STORMTROOPERS (2018) Stormtroopers is a fan film about a platoon of Stormtroopers who raid a remote Rebel Mining outpost. Stormtroopers was filmed in Ireland on location in Cork, Waterford & Tipperary. Stormtroopers stars Carolyn Bracken, Peter Cosgrove, Klancy Casey Williams, Micheal Fitzgerald, Michael Stack & Melissa Ciepierski. Stormtroopers is written & directed by Micheal Fitzgerald and was produced by Cork Racing. Cork based production and animation powerhouse Dog Day Media completed the VideoFX & Post-production. SoundFX Design by Alan Keogh. Film Original Score by Electric Foxx.
From legendary game creator Hideo Kojima comes an all new, genre defining experience for the PlayStation®4. Besieged by death’s tide at every turn, Sam Bridges must brave a world utterly transformed by the Death Stranding. Carrying the stranded remnants of the future in his hands, Sam embarks on a journey to reunite the shattered world one step at a time. What is the mystery of the Death Stranding? What will Sam discover on the road ahead? A genre defining gameplay experience holds these answers and more.
The genre-defining masterpiece Resident Evil 2 returns, completely re-built from the ground up for a deeper narrative experience. Using Capcom’s proprietary RE Engine, Resident Evil 2 offers a fresh take on the classic survival horror saga with breathtakingly realistic visuals, heart-poundingly immersive audio, a new over-the-shoulder camera, and modernized controls on top of gameplay modes from the original game. The nightmares return reimagined for the PlayStation®4 and PlayStation®4 Pro on January 25, 2019. In Resident Evil 2, the classic action, tense exploration, and puzzle solving gameplay that defined the Resident Evil series returns. Players join rookie police officer Leon Kennedy and college student Claire Redfield, who are thrust together by a disastrous outbreak in Raccoon City that transformed its population into deadly zombies. Both Leon and Claire have their own separate playable campaigns, allowing players to see the story from both characters’ perspectives. The fate of these two fan favorite characters is in players hands as they work together to survive and get to the bottom of what is behind the terrifying attack on the city. Will they make it out alive?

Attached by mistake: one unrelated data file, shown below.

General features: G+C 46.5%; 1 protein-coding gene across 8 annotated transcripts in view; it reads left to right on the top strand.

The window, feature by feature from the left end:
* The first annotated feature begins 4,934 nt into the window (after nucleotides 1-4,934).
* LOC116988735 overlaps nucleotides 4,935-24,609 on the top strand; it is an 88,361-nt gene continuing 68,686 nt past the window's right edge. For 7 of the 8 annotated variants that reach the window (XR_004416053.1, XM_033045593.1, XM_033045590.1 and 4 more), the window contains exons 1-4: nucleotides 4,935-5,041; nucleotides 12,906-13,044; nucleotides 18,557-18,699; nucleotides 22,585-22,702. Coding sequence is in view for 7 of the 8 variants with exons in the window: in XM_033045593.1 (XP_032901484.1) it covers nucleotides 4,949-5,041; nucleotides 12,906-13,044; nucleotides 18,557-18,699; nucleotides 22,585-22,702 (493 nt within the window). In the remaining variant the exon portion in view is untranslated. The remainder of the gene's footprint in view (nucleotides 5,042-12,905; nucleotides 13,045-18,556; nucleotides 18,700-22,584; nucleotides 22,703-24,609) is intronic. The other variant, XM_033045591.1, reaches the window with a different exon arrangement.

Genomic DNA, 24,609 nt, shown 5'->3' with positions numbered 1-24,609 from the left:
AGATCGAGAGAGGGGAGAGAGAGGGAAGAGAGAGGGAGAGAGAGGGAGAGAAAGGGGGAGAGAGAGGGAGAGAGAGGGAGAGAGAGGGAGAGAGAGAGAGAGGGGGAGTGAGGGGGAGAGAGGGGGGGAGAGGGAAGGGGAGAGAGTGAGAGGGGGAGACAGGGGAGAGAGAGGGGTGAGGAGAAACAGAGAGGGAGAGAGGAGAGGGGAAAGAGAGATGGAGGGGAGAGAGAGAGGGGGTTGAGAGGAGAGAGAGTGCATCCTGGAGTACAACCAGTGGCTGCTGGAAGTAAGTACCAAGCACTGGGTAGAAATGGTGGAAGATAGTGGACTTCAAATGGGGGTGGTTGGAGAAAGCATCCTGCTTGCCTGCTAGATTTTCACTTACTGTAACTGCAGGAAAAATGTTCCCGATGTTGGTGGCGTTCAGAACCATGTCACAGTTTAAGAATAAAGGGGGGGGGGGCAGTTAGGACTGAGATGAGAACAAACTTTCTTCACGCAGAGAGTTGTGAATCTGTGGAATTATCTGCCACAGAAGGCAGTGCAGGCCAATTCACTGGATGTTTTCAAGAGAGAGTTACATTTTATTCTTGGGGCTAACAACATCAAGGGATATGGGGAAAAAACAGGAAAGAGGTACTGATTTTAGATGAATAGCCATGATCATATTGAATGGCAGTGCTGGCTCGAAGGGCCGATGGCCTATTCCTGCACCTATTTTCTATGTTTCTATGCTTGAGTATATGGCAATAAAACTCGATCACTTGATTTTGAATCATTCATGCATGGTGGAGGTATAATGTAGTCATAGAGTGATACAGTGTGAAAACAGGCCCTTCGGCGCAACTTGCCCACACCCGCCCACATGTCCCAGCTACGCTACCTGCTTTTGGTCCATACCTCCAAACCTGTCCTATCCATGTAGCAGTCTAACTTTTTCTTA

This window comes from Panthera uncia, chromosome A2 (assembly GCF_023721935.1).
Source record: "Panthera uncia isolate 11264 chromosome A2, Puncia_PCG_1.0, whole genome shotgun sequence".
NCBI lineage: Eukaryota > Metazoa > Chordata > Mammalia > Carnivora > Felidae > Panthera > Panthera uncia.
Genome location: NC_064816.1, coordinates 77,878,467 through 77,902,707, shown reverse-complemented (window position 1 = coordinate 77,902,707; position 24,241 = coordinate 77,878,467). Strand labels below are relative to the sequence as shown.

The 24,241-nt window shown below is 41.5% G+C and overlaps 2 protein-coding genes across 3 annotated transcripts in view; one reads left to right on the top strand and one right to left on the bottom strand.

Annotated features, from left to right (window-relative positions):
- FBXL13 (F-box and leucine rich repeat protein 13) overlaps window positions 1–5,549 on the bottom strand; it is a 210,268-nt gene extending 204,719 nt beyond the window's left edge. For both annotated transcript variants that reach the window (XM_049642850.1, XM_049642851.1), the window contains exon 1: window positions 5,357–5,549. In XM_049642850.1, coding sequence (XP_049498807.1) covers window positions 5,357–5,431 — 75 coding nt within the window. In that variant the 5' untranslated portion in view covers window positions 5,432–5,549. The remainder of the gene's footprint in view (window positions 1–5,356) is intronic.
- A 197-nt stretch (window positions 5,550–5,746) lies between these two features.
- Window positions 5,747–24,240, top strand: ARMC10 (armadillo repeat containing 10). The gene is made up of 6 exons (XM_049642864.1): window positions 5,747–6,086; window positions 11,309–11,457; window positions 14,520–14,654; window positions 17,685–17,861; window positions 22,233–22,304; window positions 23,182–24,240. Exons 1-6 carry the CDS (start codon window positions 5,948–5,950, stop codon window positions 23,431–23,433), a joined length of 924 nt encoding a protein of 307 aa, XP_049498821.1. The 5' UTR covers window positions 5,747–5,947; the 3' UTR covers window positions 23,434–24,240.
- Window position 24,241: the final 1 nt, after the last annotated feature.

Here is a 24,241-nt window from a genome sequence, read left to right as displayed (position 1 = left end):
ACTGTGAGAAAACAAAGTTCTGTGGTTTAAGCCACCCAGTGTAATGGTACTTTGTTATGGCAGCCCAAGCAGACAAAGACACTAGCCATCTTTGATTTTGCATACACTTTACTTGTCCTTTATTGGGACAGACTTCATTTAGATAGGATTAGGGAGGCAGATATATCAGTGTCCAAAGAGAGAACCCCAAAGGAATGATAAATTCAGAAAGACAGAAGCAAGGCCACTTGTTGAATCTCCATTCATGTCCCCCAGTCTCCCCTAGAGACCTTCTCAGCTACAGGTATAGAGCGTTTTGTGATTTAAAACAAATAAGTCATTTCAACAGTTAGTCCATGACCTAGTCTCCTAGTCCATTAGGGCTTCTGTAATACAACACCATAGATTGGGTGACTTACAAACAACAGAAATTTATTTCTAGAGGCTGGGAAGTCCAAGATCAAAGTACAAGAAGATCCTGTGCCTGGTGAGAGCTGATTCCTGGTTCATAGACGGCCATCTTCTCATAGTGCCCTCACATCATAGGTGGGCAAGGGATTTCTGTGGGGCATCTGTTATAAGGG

Fandom has always been an us versus them proposition. In the early days, it was because you loved something that the world at large found silly, be it comic books or Doctor Who. It was you and those who felt like you, against everyone else. Star Wars redefined fandom because it built a bigger tent than had ever existed before. Suddenly, the “everyone else” also loved Star Wars. Your mom knew what The Force was. Mark Hamill was on The Tonight Show. There was Yoda underwear. It was the first real “fan” thing that exploded into a phenomenon. But fandom always needs a “them.”
Star Wars is in an interesting place right now. The most recent film, Solo: A Star Wars Story, has been drastically underperforming at the box office. After two weeks in release, it had pulled in a mere $271 million worldwide. Analysts believe Disney will lose $50 million or more on the film, and Solo comes on the heels of Star Wars: The Last Jedi, which — despite making $1.3 billion worldwide — proved itself an incredibly divisive film. While critics loved it (judging by the 91 percent score on Rotten Tomatoes), fans were split.
Some loved the bold liberties of writer-director Rian Johnson. They understood that there was room under that big tent for characters like Vice Admiral Holdo (Laura Dern) and Rose Tico (Kelly Marie Tran), women placed alongside Carrie Fisher’s Leia and Ridley’s Rey at the center of the Star Wars drama.